The Canal

Film archivist David and his wife are perfectly happy or so he believes. When a looming secret shatters their marriage at the same time as a turn-of-the-century film reel he is studying reveals their house to be the site of a 1902 multiple-murder, David begins to unravel, and the house’s eerie history threatens to repeat itself. Dripping with tension and chilling to the core, this visceral Irish ghost story is a visually arresting and genuinely shocking journey into the darkness within.


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  • ★★★★ review by Eli Hayes on Letterboxd




    Oh, man.

    That poster.

    For this great of a film?

    This great!? Wow.

    I know people have already commented on the poster, but...

    A seriously well crafted psychological horror film is going to

    get passed up by a lot of people for a very unfortunate reason.

    The Canal is the biggest surprise that I've come across in the horror genre for a while now (if it can even be classified as horror; I'd almost rather go with the term experimental thriller). It is also, however, an immensely depressing plunge into one of the darkest abysses that the genre has to offer.

    First and foremost, it is by no means a perfect film. If I had to the opportunity to rewrite the script, there are some changes that I would make to certain elements of the narrative, but nothing significant enough to detract from the massive overall impact that the film had on me.

    Comparisons to Sinister are justified, but its like Sinister if Sinister was drained of most of its jump scares and directed by the offspring of Simon Rumley and Kiyoshi Kurosawa. There is no hope in this story; a small corner of the world becomes so completely enveloped in despair and hopelessness that it shatters and falls far below the surface, far beyond the prospect of repair.

    Rarely do filmmakers follow their protagonists with such close (but beautifully unreliable) narration, to the point that the viewers can no longer extract themselves from the quickly disintegrating mind of the main character. And it becomes quite frightening, quite quickly, and having to observe what must be one of the cutest children in Ireland in peril for over ninety minutes is also no easy task.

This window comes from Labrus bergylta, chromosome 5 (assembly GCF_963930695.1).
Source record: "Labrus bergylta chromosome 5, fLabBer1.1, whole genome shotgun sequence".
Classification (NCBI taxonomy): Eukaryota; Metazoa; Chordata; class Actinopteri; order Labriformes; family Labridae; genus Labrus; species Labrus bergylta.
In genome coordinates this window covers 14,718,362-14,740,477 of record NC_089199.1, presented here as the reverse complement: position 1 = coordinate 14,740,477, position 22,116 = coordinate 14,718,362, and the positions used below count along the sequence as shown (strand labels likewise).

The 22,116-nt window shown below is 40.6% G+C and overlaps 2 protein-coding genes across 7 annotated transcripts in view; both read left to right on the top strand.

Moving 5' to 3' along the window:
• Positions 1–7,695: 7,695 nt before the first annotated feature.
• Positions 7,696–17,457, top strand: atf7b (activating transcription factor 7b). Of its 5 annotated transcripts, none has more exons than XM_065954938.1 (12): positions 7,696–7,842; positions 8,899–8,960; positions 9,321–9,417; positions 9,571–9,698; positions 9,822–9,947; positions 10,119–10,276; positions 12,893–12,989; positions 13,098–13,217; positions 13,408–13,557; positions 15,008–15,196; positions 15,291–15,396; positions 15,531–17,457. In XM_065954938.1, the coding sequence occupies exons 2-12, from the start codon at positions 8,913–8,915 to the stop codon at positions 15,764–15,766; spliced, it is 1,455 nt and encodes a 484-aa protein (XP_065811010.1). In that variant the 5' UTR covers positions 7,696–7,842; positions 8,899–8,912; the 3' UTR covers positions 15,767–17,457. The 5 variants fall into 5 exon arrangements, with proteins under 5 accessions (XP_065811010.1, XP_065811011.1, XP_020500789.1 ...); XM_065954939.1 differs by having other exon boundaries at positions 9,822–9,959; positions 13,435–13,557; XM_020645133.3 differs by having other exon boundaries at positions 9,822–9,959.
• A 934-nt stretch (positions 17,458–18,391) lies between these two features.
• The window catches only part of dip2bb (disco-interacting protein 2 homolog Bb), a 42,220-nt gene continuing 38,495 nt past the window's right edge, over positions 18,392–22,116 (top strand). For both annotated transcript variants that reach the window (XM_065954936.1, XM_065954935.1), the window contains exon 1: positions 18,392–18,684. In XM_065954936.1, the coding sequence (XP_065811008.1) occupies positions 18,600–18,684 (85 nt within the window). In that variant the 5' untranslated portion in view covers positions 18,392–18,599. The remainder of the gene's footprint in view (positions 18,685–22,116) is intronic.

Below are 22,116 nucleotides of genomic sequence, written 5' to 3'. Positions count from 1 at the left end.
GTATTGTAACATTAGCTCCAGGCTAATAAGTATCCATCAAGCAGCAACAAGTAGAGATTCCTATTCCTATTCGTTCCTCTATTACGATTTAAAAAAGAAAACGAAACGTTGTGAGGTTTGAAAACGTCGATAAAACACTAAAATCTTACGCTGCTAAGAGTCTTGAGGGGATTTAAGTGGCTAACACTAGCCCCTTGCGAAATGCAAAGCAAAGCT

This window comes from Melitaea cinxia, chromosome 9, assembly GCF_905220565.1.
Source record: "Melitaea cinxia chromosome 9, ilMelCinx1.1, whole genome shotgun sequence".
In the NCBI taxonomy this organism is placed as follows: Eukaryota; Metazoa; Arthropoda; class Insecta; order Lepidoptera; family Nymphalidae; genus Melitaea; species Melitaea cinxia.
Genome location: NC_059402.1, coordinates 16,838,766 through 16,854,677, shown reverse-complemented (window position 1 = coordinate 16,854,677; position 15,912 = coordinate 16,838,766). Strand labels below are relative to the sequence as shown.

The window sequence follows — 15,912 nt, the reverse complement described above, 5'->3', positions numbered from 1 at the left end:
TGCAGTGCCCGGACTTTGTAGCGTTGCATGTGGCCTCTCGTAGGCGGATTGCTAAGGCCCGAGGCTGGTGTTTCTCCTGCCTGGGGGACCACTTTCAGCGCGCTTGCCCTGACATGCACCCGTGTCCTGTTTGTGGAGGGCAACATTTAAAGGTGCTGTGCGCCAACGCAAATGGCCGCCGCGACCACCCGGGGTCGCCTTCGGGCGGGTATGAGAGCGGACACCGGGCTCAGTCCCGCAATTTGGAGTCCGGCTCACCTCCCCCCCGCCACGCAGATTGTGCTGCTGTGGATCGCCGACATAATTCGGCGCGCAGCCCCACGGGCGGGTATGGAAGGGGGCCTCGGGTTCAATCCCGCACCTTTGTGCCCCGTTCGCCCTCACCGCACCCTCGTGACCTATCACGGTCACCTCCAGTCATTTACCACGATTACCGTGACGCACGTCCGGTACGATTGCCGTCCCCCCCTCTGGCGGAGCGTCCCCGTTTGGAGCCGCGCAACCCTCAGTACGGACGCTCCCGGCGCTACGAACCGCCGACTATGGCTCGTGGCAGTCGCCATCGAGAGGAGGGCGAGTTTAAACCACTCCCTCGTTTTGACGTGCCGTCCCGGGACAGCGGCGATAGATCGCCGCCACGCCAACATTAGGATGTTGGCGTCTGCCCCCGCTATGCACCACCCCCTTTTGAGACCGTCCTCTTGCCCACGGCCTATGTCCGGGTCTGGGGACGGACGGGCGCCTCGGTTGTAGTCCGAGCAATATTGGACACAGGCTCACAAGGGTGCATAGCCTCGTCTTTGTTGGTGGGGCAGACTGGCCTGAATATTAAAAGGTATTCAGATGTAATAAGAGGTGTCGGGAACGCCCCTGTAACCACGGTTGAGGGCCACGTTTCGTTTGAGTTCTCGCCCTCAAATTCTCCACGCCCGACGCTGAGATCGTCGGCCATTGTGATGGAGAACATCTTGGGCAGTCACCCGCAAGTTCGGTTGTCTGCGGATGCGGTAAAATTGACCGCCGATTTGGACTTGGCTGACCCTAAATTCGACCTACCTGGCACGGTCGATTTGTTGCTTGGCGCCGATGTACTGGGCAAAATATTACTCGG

We do need to sign a petition to get the poster changed.

    In the meantime though, if you're interested in going on a surreal psychological journey into the mind of an irreparable soul,

    look no further than The Canal.

    Give it twenty minutes and a haunting,

    dreamlike ride into one man's hell will begin.

  • ★★★★★ review by Jim Drew on Letterboxd

    Bloody hell.

  • ★★★★ review by Eli Hayes on Letterboxd

    legitimately THE cutest kid in any film I've ever seen

  • ★★★★ review by Terése Flynn on Letterboxd

    The Canal has ingredients we've all seen before: Couple moves into a house. Is it haunted? Murder mystery. Shadowy creature lurking in the corners of the room. Is he insane or is he not? The kid! Protect the kid! Is there someone living in the walls? The babysitter. Demons. Occult rituals... Well, you get the point. But I've seldom, in more modern times, seen all of these ingredients being so well executed as in The Canal, I even got one of those fantastic endings that I love (which maybe is the biggest reason for the four star rating).

    With this said, I'm not sure how fun and effective this movie is if you haven't had a fear of shadowy creatures standing in the dark. It was one of my biggest fear as kid. I even refused to have any corners in my room unfurnished. Because if they were, those corners would make a good place for a dark long lean man to just stand in. Staring at me all night. Creeping me out way more than the monsters under the bed. At least they couldn't get to you if you kept your legs and arms on the bed. And that face staring at you with big scary eyes if you looked out a window when it was dark outside (even though you lived on the fifth floor of an apartment building), that one you could ignore with the help of curtains.

    But let's say that we take away the scenes with that creepy mysterious man, what's left? Well, The Canal is intense, throwing us into the madness after a very short build-up. And for me, it succeeds in keeping the intensity all the way till the end. I'm not even left disappointed when the last pieces of the puzzle unravel, because there's more than the mystery to entertain you, and it doesn't end without me getting some true body horror in this psychological - and paranormal horror madness.

  • ★★★★ review by Waldo on Letterboxd

    This was a complete surprise. An Irish horror story with a genuine scary atmosphere and also dares to go into deep, dark places. A guy discovers his home was the scene of a crime like 100 years ago and suspects his wife is cheating on him. A double whammy! The less you know about it the better. Horror fans will really appreciate the skills behind and in front of the camera. Ignore the low ratings, horror fans!

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